FBI Admits "Protocols Were Not Followed" Before Florida Massacre

While discussions of law enforcement's lack of follow-through on warnings ahead of this week's massacre at a Florida high-school have been active, The FBI has issued a statement admitting their error...

FBI Statement on the Shooting in Parkland, Florida

On January 5, 2018, a person close to Nikolas Cruz contacted the FBI's Public Access Line (PAL) tipline to report concerns about him. The caller provided information about Cruz's gun ownership, desire to kill people, erratic behavior, and disturbing social media posts, as well as the potential of him conducting a school shooting.

Under established protocols, the information provided by the caller should have been assessed as a potential threat to life. The information then should have been forwarded to the FBI Miami Field Office, where appropriate investigative steps would have been taken.

We have determined that these protocols were not followed for the information received by the PAL on January 5. The information was not provided to the Miami Field Office, and no further investigation was conducted at that time.

FBI Director Christopher Wray said:

"We are still investigating the facts. I am committed to getting to the bottom of what happened in this particular matter, as well as reviewing our processes for responding to information that we receive from the public. It's up to all Americans to be vigilant, and when members of the public contact us with concerns, we must act properly and quickly.

"We have spoken with victims and families, and deeply regret the additional pain this causes all those affected by this horrific tragedy. All of the men and women of the FBI are dedicated to keeping the American people safe, and are relentlessly committed to improving all that we do and how we do it."

As a reminder, this is not the first time that protocols have not been followed, or when the FBI 'missed' a mass-shooter. As The Daily Caller's Peter Hasson notes, revelations that the FBI had been warned about Florida high school shooter Nikolaus Cruz fit an all-too-familiar pattern, in which apparent law enforcement errors have preceded mass murders.

The FBI was warned about Cruz after he posted on YouTube saying he was going to become a “professional school shooter.” The agency said they couldn’t identify the user who made the threat, despite Cruz posting under his own name. Five months later, Cruz pulled the fire alarm at Marjory Stoneman Douglas High School and began shooting his former classmates with his AR-15.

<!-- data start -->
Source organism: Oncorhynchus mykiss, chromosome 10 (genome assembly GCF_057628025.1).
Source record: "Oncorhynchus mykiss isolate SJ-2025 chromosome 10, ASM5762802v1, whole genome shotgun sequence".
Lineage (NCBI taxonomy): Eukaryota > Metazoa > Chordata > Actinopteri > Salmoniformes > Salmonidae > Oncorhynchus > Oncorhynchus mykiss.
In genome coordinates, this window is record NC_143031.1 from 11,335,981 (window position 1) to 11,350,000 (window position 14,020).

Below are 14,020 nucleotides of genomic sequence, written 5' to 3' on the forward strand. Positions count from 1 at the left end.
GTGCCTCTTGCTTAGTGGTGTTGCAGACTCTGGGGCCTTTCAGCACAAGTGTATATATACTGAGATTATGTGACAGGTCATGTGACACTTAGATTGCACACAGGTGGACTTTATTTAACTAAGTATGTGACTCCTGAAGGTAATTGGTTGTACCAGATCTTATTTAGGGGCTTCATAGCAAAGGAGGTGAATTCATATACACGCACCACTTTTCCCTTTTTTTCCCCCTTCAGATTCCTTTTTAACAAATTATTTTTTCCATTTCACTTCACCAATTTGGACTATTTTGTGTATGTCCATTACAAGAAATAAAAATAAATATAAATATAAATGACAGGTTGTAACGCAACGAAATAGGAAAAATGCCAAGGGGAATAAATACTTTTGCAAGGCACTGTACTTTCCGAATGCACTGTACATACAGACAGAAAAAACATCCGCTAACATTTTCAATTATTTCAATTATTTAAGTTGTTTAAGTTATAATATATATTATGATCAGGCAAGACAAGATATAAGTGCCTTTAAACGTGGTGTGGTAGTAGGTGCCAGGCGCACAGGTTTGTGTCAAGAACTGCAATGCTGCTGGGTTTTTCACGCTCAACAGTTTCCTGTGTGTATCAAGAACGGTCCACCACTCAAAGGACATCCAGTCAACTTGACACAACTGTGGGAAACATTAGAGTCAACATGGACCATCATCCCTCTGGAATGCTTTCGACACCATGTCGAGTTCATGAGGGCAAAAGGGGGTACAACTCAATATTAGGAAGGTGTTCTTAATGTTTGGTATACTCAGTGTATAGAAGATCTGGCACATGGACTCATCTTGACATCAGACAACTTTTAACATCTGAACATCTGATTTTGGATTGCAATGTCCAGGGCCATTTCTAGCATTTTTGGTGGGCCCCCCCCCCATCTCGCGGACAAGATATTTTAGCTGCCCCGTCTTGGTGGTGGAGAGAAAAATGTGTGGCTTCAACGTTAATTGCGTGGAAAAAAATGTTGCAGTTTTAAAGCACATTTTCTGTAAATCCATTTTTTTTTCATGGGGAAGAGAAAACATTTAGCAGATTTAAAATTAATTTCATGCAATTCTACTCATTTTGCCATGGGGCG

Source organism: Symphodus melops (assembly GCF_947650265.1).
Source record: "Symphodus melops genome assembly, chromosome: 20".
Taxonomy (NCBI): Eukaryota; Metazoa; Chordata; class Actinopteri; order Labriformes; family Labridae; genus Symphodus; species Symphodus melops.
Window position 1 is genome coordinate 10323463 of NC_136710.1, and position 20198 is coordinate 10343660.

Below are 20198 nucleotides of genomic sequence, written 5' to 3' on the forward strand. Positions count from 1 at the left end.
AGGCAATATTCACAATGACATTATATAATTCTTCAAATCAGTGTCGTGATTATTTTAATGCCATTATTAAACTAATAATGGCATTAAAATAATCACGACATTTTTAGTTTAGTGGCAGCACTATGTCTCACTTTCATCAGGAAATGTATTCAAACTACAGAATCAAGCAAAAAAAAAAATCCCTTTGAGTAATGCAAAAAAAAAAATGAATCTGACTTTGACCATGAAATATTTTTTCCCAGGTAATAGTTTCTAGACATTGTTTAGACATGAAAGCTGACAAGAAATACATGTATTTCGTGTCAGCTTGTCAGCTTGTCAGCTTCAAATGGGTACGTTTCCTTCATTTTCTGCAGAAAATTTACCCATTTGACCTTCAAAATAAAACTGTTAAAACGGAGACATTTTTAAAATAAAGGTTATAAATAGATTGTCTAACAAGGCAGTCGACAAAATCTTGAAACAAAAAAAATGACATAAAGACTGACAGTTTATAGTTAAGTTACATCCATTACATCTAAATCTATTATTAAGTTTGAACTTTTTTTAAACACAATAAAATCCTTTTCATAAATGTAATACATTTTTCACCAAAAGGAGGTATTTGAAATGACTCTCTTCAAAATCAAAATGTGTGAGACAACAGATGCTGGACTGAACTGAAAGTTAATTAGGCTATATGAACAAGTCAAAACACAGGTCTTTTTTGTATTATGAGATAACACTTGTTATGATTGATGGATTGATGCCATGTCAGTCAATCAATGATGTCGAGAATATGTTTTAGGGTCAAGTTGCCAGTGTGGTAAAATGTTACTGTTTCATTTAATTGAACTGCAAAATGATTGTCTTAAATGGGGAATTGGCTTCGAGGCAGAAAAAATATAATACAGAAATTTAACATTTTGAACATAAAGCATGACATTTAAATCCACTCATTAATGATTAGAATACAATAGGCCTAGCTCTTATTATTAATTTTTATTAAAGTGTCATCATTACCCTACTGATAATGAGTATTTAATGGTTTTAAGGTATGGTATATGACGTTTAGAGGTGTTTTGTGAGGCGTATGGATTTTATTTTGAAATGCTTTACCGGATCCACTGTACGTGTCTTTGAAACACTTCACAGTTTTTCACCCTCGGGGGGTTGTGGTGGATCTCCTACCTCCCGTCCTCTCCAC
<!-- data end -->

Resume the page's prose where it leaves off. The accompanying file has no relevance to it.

Other mass shooters and terrorists were similarly on the FBI’s radar — or should have been — before they carried out their deadly attacks.

Dylann Roof, who in 2015 shot nine people at a black church in Charleston, was allowed to purchase his weapon in part because of errors by FBI agents during the background check process, the agency said.

Pulse shooter Omar Mateen, who pledged allegiance to ISIS before killing 49 people at the Orlando nightclub, similarly seemed to have fallen through the cracks. The FBI investigated Mateen twice before the slaughter but ruled him not a threat both times.

The FBI knew that Fort Hood shooter Army Maj. Nidal Hasan had been in contact with al Qaeda terrorist Anwar al-Awlaki, but declined to investigate him. A congressional probe found that the FBI had failed to alert the Army about Hasan, and that the shooting could and should have been prevented. Hasan killed 13 people and wounded dozens of others in the 2009 shooting.

The FBI similarly missed opportunities to stop Tamerlan Tsarnaev, one of the brothers behind the 2013 Boston Bombing, a government review found. Russia warned the United States that Tsarnaev had associations with Islamic terrorists, leading an FBI-led task force to question the future terrorist. The agent who interviewed Tsarnaev closed the probe “having found no link or ‘nexus’ to terrorism.”

The task force was alerted a year later that Tsarnaev was leaving the country for Dagestan but declined to interview him or stop him from leaving the country. FBI agents later said the failure to interview Tsarnaev was a “huge” error, according to Boston Magazine.

Another school shooter who was on the FBI’s radar killed two students at a New Mexico high school just two months ago. Although the killing doesn’t meet the government’s definition of a mass shooting, the shooter was known to the FBI. The agency investigated the shooter, 21-year-old William Atchison, in 2016 after he commented online about committing a mass shooting.

We await Trump's response to his apparently fallible FBI's poor performance.